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Incentivizing economic freedom the right way

May 19, 2014

The Swiss people get it. On Sunday, Swiss voters rejected  by 3 to 1 the plan to make Switzerland’s minimum wage the highest in the world at around $24.70 an hour( when converted to U.S. dollars). They seem to understand that if you make labor too expensive, the people you want to help become the people you have to help. In fact in recent times, the Swiss have started pushing back against government control of the economy.

The Swiss economic landscape bears some eerily similar resemblances to the United States. Switzerland is considered to have some of the world’s most expensive cities to live in and very high prices. The median wage is just above $37.00(USD) an hour. However, like the U.S. it also has a rural and lower-skilled population that certainly doesn’t earn anything close to that figure. Switzerland also has a vocal union segment, and they, like their U.S. counterparts, pushed hard to have the legislation approved.

The neat thing about Switzerland is that the people got to vote on the minimum wage issue. Here, the White House just issues an edict in the form of an executive order.

Issues that affect an entire country should be open to considerably more public input and control. At best, the most that our citizens can do at present is to call or write their elected representatives. Since the people aren’t the ones pulling the strings on our elected representatives, that’s about as productive as spitting into gale force winds.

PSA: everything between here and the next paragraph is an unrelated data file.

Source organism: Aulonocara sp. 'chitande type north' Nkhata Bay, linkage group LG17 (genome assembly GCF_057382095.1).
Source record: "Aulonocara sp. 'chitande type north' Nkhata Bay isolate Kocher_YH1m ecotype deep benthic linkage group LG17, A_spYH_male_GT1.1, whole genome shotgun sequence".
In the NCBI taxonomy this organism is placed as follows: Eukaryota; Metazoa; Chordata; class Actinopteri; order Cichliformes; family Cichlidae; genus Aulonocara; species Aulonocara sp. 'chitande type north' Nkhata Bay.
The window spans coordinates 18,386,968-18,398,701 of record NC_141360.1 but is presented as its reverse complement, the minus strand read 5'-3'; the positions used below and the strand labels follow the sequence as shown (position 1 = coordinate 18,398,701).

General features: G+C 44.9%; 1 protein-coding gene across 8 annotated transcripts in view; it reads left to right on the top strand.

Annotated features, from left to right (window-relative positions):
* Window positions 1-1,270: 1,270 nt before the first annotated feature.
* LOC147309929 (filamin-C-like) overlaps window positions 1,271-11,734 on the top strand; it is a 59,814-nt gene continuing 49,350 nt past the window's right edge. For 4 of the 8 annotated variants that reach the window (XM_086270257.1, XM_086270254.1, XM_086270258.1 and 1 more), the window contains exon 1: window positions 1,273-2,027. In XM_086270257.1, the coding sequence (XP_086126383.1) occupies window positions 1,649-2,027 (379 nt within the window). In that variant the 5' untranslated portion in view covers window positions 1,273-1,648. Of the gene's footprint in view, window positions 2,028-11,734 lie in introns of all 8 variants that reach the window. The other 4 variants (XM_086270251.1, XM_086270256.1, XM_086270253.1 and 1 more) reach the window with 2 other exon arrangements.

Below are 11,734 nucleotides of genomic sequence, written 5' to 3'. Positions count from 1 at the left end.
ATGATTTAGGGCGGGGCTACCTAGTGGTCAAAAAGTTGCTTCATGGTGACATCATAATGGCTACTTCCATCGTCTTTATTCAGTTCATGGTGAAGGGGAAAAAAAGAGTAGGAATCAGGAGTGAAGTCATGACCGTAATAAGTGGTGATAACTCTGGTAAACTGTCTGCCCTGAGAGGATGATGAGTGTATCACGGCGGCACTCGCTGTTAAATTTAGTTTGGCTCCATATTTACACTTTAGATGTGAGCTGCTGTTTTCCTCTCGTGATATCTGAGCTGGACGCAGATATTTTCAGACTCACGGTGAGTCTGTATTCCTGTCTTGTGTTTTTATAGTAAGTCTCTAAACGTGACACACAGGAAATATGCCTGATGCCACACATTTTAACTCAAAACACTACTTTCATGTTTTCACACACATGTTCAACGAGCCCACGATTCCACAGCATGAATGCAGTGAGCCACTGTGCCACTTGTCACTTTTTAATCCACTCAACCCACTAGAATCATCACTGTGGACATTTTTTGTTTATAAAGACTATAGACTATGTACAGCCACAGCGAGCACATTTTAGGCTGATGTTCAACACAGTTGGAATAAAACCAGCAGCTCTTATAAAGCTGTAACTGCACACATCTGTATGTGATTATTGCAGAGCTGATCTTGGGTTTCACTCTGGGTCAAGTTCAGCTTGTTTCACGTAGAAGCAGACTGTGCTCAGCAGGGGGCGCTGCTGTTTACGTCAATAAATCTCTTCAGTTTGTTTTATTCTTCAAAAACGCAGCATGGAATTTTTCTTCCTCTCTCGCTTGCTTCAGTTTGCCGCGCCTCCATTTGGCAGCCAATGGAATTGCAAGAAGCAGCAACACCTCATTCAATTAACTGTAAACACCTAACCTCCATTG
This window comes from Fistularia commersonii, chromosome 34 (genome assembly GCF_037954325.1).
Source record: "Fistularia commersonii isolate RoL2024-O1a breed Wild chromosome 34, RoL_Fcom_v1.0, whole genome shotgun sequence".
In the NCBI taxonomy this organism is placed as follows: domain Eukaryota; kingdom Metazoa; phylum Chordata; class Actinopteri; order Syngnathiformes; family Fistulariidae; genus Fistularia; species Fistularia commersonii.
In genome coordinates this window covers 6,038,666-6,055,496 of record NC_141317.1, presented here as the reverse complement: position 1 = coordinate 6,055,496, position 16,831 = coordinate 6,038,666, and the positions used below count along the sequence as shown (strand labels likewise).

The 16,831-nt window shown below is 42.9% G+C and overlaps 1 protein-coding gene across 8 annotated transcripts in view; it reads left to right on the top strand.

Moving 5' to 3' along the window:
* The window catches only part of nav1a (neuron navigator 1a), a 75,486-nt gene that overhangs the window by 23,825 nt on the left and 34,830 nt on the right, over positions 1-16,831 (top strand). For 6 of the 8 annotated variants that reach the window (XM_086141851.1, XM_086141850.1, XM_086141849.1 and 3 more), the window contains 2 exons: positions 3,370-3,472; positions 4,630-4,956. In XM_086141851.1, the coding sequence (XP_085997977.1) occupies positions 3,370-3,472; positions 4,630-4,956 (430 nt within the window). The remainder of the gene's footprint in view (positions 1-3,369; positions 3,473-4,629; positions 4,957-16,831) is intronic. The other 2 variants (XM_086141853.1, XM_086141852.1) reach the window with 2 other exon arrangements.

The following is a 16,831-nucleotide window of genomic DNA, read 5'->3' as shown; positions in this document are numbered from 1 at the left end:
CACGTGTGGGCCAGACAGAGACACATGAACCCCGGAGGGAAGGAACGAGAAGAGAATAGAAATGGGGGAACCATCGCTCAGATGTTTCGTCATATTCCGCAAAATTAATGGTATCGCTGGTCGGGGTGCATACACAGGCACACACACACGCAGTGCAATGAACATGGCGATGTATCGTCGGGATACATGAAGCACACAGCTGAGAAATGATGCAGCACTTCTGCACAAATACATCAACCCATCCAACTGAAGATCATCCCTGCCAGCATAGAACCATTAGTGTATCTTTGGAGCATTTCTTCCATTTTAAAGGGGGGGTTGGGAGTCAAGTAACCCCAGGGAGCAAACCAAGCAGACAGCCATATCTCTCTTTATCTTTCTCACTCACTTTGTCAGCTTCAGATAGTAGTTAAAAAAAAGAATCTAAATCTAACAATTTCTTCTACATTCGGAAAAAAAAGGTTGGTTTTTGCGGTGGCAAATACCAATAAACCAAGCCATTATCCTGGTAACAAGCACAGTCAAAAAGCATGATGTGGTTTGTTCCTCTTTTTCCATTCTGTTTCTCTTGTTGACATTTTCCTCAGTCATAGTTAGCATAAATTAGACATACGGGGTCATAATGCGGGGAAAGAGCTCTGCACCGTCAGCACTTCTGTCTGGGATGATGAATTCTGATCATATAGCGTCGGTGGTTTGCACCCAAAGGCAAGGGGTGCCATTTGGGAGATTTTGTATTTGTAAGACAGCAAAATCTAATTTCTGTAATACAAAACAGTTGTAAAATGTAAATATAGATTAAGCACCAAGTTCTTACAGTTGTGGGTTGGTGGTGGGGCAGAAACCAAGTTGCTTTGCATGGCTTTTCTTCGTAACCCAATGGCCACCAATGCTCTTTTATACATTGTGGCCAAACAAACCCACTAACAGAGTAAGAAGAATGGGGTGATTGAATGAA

Take the ACA. The ACA had opposition from the get-go. Prior to the single-party passage of the ACA, there were a lot of people that didn’t think the Feds were capable of managing the entire country’s healthcare. Many of them had first-hand reasons to distrust the administrative proficiency of other government-run healthcare models.

Anyone with experience at any level dealing with the Veteran’s Administration healthcare system or Medicare and Medicaid knew that there are simply too many layers of bureaucracy, if not outright incompetence, between patient and healthcare. The current flap at the VA over the obvious rationing and denial of care to achieve personal gains for the administrative staff shows just how far wrong those systems can go.

The United States was not founded on the idea that one person should call all the shots. Somehow, whether through lack of understanding, greed, or just plain apathy our citizens have allowed our country to become a de facto oligarchy.

So it is with the minimum wage debate. There is no debate about how to get ahead in life. The debate is only about the mechanism.

The greatest incentive to acquiring more wealth isn’t by getting paid more to learn nothing and do less. It’s strictly economic. Learn more, do more, get paid more.

The kid that starts out in a minimum wage job usually is smart enough to see that low wages won’t pay for a nifty sports car or designer clothes. They start looking for a way to earn more, and stumble onto the idea that they have to know more.

Maybe that translates into taking employer-sponsored in-house training, or maybe it leads them to some sort of higher education, either technical or even an advanced degree. And voilà , they make more money.

Instead, we have an administration  that creates plans and policies that result in rationing the availability of work. Then it tries to cover up the effects by pushing for a higher minimum wage. It’s pretty hard to afford a nice car on 29 hours a week at any salary. If there are fewer jobs and they result in less take-home pay due to restricted hours, then restoring the previous minimum income by increasing the hourly rate isn’t exactly a step forward.

The Swiss got that. Too bad the White House doesn’t. Even more disturbing is that we can’t make them get it, at least not the way we are doing it now. 

We can’t vote on the minimum wage.  We can vote for people who might let us do so in the future.

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